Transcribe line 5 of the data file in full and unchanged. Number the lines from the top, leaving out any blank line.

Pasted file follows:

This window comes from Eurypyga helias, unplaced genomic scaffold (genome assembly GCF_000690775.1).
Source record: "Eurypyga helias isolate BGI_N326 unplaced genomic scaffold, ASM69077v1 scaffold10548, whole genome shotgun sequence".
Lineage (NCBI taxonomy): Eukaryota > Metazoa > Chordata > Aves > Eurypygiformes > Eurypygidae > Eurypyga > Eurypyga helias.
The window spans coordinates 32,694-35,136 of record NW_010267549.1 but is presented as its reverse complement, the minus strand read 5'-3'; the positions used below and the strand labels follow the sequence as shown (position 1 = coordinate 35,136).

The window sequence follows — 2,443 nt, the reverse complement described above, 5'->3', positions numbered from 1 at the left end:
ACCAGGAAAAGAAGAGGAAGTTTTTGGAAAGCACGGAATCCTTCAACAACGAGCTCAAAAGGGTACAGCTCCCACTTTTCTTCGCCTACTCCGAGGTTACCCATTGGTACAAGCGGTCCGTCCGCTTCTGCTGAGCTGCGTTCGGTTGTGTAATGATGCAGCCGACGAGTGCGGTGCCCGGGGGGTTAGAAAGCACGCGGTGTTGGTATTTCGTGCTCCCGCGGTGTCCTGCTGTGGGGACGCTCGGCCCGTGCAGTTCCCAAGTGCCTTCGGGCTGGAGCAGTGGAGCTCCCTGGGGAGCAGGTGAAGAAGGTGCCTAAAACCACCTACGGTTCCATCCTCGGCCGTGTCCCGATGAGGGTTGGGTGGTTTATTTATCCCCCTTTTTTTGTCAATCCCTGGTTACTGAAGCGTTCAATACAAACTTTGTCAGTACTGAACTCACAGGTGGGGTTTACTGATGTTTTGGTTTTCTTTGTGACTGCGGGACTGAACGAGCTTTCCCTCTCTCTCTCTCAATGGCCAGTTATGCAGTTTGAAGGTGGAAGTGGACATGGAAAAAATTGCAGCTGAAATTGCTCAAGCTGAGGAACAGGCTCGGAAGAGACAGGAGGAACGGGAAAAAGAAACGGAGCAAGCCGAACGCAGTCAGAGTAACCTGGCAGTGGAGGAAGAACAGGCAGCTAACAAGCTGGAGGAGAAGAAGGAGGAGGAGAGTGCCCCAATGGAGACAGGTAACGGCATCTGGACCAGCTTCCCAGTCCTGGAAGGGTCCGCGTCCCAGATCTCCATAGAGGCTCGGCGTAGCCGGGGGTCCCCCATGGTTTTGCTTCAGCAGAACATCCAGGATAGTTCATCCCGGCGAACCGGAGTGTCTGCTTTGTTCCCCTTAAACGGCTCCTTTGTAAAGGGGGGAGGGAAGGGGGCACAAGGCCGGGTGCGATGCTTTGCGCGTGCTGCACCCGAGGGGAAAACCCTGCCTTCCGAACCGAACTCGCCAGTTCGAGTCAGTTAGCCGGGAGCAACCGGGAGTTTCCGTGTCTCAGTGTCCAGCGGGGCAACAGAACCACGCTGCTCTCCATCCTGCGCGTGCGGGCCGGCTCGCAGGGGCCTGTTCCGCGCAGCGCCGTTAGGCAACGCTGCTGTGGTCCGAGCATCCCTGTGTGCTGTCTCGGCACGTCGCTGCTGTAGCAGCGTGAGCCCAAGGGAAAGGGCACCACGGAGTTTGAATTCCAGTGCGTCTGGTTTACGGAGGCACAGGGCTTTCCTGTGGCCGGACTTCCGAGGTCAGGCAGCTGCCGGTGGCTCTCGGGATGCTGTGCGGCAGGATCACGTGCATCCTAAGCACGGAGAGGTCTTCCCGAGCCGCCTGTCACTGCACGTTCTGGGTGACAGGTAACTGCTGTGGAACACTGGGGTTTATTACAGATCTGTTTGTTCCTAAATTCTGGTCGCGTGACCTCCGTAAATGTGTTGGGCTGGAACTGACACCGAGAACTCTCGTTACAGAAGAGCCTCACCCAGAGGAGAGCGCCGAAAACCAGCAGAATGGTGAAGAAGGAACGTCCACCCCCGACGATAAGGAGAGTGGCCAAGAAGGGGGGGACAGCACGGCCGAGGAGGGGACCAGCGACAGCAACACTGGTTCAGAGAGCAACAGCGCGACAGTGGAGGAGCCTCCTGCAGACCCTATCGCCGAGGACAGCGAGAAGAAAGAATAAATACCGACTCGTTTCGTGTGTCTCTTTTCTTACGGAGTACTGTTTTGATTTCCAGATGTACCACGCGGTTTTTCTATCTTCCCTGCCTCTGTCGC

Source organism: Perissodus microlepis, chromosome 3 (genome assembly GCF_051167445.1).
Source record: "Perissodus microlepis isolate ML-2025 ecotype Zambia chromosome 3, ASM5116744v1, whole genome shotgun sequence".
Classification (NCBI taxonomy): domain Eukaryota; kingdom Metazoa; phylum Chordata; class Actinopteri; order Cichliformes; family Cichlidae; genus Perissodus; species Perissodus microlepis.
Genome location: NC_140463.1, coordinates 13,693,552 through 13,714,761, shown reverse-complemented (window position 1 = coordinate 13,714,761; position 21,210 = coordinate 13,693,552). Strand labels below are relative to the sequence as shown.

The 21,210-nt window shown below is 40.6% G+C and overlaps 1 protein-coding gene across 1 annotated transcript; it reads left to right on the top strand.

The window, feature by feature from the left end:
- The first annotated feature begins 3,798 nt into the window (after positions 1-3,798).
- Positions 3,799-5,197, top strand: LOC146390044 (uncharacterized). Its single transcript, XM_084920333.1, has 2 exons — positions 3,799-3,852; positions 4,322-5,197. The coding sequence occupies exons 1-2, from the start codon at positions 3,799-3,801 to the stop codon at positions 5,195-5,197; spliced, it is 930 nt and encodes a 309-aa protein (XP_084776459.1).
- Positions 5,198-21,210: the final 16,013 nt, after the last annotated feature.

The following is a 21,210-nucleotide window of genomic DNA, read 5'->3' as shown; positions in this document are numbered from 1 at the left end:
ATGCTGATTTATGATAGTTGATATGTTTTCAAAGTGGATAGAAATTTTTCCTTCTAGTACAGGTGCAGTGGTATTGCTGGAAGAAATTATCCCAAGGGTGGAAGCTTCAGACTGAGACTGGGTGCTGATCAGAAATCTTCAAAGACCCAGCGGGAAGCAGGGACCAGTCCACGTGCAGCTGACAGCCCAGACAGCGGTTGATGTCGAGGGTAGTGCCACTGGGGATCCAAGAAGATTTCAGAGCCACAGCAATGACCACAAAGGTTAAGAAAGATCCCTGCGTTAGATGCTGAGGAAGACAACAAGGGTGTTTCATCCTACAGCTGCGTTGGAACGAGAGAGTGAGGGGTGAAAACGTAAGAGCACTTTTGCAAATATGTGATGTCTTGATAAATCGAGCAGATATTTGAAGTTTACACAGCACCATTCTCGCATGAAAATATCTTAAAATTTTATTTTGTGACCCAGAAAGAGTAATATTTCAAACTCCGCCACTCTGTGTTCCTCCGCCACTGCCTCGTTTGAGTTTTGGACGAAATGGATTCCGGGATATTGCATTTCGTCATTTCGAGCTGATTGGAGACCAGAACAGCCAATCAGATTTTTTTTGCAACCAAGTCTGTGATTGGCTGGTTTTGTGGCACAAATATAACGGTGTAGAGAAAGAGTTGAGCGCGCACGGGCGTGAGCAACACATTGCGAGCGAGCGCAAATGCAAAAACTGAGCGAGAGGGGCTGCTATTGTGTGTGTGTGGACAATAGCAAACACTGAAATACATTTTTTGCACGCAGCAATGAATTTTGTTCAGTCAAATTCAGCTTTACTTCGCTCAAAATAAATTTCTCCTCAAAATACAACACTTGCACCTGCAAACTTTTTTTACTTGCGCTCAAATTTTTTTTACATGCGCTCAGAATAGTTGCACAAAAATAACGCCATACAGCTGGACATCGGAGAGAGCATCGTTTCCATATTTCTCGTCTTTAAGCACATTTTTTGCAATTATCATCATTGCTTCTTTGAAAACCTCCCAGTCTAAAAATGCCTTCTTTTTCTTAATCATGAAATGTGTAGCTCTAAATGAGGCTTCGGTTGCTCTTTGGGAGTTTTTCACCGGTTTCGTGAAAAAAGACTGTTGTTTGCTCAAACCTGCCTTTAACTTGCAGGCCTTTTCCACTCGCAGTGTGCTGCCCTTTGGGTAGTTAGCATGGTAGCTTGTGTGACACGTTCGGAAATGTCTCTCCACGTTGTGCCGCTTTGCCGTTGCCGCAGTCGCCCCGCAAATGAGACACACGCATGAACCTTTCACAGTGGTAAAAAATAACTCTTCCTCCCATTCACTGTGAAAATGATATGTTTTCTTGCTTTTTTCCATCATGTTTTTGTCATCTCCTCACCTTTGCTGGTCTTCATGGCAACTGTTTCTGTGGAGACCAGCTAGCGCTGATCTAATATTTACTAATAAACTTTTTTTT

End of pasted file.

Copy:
The window sequence follows — 2,443 nt, the reverse complement described above, 5'->3', positions numbered from 1 at the left end: